Boy with a Coin

September 3, 2010

So I was listening to Boy with a Coin by Iron and Wine when I realized that I didn’t know the meaning behind the lyrics (I’m big on lyrics and hidden meanings). So I started to look it up, and I got all these different opinions that it’s about Death and Life and G-d, etc. One of the opinions that I read over made me remember the age-old argument about how, “If there’s a god, then why would he let us suffer? Why are there rapists, murders, and other injustices in the world? Why does he hurt us so?” So this thought got me thinking more, and I realized that it’s like a parent-child relationship.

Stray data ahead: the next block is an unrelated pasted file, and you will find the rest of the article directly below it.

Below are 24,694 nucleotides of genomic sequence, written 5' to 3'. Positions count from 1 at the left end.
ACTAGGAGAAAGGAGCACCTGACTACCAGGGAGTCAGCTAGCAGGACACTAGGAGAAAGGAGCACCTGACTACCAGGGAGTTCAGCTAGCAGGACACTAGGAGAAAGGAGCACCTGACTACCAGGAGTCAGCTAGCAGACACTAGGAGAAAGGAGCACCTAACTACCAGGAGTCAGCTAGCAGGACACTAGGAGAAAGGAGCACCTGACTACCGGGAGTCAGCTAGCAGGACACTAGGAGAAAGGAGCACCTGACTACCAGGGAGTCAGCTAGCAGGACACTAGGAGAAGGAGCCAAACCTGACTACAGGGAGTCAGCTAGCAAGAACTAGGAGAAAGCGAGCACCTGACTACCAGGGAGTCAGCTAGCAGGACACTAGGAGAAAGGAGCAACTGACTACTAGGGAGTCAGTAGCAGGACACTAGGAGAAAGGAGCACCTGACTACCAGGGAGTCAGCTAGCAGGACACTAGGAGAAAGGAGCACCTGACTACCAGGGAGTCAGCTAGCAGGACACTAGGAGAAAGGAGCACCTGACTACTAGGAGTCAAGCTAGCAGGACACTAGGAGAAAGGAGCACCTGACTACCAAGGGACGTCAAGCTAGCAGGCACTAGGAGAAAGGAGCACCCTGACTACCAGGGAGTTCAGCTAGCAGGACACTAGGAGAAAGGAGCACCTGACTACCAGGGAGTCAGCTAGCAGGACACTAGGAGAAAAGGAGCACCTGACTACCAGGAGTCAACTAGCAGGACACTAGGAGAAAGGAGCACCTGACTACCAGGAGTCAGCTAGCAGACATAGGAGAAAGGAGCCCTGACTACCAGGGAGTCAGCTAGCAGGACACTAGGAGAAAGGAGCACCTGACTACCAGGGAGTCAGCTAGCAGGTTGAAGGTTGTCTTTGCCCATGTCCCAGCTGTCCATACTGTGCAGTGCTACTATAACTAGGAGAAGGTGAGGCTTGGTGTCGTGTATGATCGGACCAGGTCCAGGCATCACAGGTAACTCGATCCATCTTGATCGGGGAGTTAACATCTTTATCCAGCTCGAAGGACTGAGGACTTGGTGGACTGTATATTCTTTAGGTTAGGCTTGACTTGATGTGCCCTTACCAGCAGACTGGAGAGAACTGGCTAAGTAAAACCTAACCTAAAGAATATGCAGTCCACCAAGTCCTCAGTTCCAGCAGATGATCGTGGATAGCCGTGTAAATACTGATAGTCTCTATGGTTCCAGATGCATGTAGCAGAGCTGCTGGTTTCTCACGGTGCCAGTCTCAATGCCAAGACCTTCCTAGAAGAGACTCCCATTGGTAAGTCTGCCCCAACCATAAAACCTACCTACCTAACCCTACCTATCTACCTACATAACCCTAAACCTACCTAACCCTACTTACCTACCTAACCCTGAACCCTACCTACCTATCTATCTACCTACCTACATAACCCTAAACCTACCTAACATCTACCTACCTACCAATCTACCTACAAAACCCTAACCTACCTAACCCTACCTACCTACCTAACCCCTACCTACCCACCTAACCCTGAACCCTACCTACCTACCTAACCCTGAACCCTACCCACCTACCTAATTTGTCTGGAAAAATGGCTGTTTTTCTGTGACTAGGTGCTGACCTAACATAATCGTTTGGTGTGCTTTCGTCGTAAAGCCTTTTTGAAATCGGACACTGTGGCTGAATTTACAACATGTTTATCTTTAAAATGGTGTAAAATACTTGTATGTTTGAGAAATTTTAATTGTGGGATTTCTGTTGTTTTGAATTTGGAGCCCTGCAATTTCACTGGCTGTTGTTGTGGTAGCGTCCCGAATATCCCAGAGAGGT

I think that G-d is a parent to us, and like all parents, can only help us so much. Since he cannot physically be here with us, he gives us our own set of parents to protect and watch over us until we are old enough to leave the house. He gives our parents the responsibility of protecting us, since he cannot physically be here, and in that sense, parents are all little “gods” I guess you could say. But anyway, just like a parent, he can only protect us from so much. Mother birds push baby birds out of a nest to teach them how to fly, and that’s how G-d works. He gives our souls bodies to teach us how to live, and it is then up to us how we chose to do things. We can either let Him help us, and in turn become better people, or we can totally ignore him, which doesn’t make you a bad person, it just doesn’t help, just like it never helps to not let your parents do what they can for you to make your life easier. G-d isn’t negligent and doesn’t have bad parenting, he’s actually the ultimate parent in the way that he let’s us make our own choices, and only interferes occasionally (have you ever had those “miracle circumstances”? yeah, in those instances). Just like any good parent, he lets us fall on our butt a little to realize what we’re doing wrong (like a mama bird to her baby birds) but he protects us too, when we let him.